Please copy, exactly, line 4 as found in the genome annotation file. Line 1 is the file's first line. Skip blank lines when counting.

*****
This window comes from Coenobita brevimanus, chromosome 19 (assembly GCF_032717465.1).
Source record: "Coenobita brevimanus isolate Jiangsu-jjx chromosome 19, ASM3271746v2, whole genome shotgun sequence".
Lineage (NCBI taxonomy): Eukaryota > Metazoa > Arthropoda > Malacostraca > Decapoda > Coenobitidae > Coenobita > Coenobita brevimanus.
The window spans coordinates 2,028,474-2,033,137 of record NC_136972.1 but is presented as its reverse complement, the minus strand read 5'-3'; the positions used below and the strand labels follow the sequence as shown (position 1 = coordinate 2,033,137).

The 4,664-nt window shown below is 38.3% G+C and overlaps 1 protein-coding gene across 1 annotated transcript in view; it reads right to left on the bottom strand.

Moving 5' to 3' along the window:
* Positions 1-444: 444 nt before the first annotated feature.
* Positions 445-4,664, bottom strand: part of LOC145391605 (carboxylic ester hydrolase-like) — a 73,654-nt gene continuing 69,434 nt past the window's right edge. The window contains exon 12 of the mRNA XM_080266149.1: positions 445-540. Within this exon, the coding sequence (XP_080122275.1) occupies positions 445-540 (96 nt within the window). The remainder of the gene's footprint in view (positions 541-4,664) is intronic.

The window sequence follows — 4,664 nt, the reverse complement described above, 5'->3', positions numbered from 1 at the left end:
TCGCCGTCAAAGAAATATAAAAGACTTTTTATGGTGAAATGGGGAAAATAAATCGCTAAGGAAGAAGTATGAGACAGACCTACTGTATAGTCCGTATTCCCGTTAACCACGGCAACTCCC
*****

The window spans coordinates 2,028,474-2,033,137 of record NC_136972.1 but is presented as its reverse complement, the minus strand read 5'-3'; the positions used below and the strand labels follow the sequence as shown (position 1 = coordinate 2,033,137).